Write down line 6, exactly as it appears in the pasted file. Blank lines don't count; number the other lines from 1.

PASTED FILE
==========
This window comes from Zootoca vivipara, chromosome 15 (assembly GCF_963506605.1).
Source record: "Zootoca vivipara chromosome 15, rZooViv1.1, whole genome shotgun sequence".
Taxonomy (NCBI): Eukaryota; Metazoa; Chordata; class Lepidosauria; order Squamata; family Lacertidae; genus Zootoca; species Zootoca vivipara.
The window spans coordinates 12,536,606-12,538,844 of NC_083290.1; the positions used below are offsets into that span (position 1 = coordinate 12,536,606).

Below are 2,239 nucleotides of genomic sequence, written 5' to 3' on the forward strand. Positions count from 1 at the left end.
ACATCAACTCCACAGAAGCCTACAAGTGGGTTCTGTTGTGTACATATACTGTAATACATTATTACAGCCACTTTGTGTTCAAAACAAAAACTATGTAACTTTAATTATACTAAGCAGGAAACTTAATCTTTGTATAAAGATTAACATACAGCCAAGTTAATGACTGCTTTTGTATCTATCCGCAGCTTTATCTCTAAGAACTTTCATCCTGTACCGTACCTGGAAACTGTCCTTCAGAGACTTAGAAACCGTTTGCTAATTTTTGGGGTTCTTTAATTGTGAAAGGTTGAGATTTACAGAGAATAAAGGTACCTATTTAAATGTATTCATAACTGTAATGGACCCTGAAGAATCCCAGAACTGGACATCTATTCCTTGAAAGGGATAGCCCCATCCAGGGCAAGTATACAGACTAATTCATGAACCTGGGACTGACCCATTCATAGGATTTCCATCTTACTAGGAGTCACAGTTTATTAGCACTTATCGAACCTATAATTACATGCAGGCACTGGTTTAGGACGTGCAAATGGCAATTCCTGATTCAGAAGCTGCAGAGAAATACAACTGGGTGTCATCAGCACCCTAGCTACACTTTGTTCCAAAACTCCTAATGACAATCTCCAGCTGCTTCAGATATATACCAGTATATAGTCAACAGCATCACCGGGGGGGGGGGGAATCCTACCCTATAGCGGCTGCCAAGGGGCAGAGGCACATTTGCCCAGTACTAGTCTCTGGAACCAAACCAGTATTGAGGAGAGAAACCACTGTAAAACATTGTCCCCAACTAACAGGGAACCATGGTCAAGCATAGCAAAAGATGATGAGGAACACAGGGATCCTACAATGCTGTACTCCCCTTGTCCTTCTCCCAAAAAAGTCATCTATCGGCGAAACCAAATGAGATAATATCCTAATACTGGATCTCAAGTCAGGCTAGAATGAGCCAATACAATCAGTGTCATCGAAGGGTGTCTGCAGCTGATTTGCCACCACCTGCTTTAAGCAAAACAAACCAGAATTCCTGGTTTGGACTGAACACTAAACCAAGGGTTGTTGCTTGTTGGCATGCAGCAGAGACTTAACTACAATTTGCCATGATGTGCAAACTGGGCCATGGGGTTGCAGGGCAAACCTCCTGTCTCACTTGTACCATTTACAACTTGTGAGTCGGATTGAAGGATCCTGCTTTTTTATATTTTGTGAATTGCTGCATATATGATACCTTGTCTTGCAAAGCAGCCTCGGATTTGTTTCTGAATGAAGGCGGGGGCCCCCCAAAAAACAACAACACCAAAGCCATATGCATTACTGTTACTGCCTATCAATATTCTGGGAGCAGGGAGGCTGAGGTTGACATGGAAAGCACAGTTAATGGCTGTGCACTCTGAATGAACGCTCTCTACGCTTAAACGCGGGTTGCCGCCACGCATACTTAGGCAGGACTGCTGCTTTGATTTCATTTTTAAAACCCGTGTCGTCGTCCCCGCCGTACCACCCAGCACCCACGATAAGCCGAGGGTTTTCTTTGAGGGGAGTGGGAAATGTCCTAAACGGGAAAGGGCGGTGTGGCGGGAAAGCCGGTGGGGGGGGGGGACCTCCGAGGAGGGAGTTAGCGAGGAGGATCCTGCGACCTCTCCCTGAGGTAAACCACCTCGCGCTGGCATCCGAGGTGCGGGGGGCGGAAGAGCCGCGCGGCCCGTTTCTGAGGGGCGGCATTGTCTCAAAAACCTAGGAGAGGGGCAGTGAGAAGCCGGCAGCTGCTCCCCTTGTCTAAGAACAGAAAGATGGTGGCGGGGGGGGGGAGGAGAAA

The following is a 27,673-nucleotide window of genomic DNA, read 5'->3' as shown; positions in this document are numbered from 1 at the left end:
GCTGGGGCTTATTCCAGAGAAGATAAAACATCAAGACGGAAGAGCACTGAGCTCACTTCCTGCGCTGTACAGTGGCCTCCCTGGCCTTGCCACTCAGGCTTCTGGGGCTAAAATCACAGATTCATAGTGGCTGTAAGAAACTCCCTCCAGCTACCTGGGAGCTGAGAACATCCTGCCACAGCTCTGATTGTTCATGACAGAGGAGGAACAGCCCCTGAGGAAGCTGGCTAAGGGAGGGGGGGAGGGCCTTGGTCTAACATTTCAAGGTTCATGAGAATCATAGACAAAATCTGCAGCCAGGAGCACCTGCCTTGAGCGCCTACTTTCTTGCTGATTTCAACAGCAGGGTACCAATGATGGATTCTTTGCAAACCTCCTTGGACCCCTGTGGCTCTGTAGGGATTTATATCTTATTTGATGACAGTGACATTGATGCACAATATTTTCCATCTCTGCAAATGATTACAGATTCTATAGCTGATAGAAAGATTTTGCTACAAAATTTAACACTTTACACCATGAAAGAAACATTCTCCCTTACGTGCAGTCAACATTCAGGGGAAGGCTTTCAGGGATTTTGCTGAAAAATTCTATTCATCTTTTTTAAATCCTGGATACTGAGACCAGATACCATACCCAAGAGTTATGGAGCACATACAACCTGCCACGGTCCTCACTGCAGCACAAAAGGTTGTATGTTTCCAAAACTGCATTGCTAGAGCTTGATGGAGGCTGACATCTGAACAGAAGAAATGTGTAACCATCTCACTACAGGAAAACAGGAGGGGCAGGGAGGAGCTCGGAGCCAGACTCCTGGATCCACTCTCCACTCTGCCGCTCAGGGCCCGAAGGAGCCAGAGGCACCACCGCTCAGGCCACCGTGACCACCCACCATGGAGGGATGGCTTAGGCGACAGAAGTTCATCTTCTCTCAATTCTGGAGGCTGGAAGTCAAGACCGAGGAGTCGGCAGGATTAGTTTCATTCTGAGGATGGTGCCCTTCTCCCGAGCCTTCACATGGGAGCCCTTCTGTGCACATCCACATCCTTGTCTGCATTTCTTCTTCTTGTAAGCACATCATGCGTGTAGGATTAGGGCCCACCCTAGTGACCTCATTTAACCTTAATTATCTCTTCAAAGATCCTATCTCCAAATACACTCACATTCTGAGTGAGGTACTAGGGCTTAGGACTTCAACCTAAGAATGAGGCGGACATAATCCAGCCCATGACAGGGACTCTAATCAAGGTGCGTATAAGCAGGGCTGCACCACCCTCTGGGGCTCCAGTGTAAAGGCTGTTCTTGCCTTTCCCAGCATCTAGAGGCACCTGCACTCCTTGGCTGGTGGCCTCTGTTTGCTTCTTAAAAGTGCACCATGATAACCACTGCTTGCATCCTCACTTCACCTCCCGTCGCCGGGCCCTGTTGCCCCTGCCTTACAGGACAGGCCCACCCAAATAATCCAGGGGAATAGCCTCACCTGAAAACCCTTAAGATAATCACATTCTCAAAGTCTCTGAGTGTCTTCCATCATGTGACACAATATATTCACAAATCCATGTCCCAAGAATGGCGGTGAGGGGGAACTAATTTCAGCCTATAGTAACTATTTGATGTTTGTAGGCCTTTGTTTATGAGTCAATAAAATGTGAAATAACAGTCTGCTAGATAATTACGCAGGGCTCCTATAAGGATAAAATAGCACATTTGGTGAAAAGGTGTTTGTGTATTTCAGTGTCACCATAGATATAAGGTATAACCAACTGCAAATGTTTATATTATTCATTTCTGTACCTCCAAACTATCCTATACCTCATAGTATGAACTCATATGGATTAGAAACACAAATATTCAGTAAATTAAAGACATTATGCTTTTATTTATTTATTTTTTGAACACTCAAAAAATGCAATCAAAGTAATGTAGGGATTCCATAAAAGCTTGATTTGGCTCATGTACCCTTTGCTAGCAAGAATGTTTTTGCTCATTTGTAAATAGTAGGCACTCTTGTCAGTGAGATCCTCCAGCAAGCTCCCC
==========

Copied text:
ACATCAACTCCACAGAAGCCTACAAGTGGGTTCTGTTGTGTACATATACTGTAATACATTATTACAGCCACTTTGTGTTCAAAACAAAAACTATGTAACTTTAATTATACTAAGCAGGAAACTTAATCTTTGTATAAAGATTAACATACAGCCAAGTTAATGACTGCTTTTGTATCTATCCGCAGCTTTATCTCTAAGAACTTTCATCCTGTACCGTACCTGGAAACTGTCCTTCAGAGACTTAGAAACCGTTTGCTAATTTTTGGGGTTCTTTAATTGTGAAAGGTTGAGATTTACAGAGAATAAAGGTACCTATTTAAATGTATTCATAACTGTAATGGACCCTGAAGAATCCCAGAACTGGACATCTATTCCTTGAAAGGGATAGCCCCATCCAGGGCAAGTATACAGACTAATTCATGAACCTGGGACTGACCCATTCATAGGATTTCCATCTTACTAGGAGTCACAGTTTATTAGCACTTATCGAACCTATAATTACATGCAGGCACTGGTTTAGGACGTGCAAATGGCAATTCCTGATTCAGAAGCTGCAGAGAAATACAACTGGGTGTCATCAGCACCCTAGCTACACTTTGTTCCAAAACTCCTAATGACAATCTCCAGCTGCTTCAGATATATACCAGTATATAGTCAACAGCATCACCGGGGGGGGGGGGAATCCTACCCTATAGCGGCTGCCAAGGGGCAGAGGCACATTTGCCCAGTACTAGTCTCTGGAACCAAACCAGTATTGAGGAGAGAAACCACTGTAAAACATTGTCCCCAACTAACAGGGAACCATGGTCAAGCATAGCAAAAGATGATGAGGAACACAGGGATCCTACAATGCTGTACTCCCCTTGTCCTTCTCCCAAAAAAGTCATCTATCGGCGAAACCAAATGAGATAATATCCTAATACTGGATCTCAAGTCAGGCTAGAATGAGCCAATACAATCAGTGTCATCGAAGGGTGTCTGCAGCTGATTTGCCACCACCTGCTTTAAGCAAAACAAACCAGAATTCCTGGTTTGGACTGAACACTAAACCAAGGGTTGTTGCTTGTTGGCATGCAGCAGAGACTTAACTACAATTTGCCATGATGTGCAAACTGGGCCATGGGGTTGCAGGGCAAACCTCCTGTCTCACTTGTACCATTTACAACTTGTGAGTCGGATTGAAGGATCCTGCTTTTTTATATTTTGTGAATTGCTGCATATATGATACCTTGTCTTGCAAAGCAGCCTCGGATTTGTTTCTGAATGAAGGCGGGGGCCCCCCAAAAAACAACAACACCAAAGCCATATGCATTACTGTTACTGCCTATCAATATTCTGGGAGCAGGGAGGCTGAGGTTGACATGGAAAGCACAGTTAATGGCTGTGCACTCTGAATGAACGCTCTCTACGCTTAAACGCGGGTTGCCGCCACGCATACTTAGGCAGGACTGCTGCTTTGATTTCATTTTTAAAACCCGTGTCGTCGTCCCCGCCGTACCACCCAGCACCCACGATAAGCCGAGGGTTTTCTTTGAGGGGAGTGGGAAATGTCCTAAACGGGAAAGGGCGGTGTGGCGGGAAAGCCGGTGGGGGGGGGGGACCTCCGAGGAGGGAGTTAGCGAGGAGGATCCTGCGACCTCTCCCTGAGGTAAACCACCTCGCGCTGGCATCCGAGGTGCGGGGGGCGGAAGAGCCGCGCGGCCCGTTTCTGAGGGGCGGCATTGTCTCAAAAACCTAGGAGAGGGGCAGTGAGAAGCCGGCAGCTGCTCCCCTTGTCTAAGAACAGAAAGATGGTGGCGGGGGGGGGGAGGAGAAA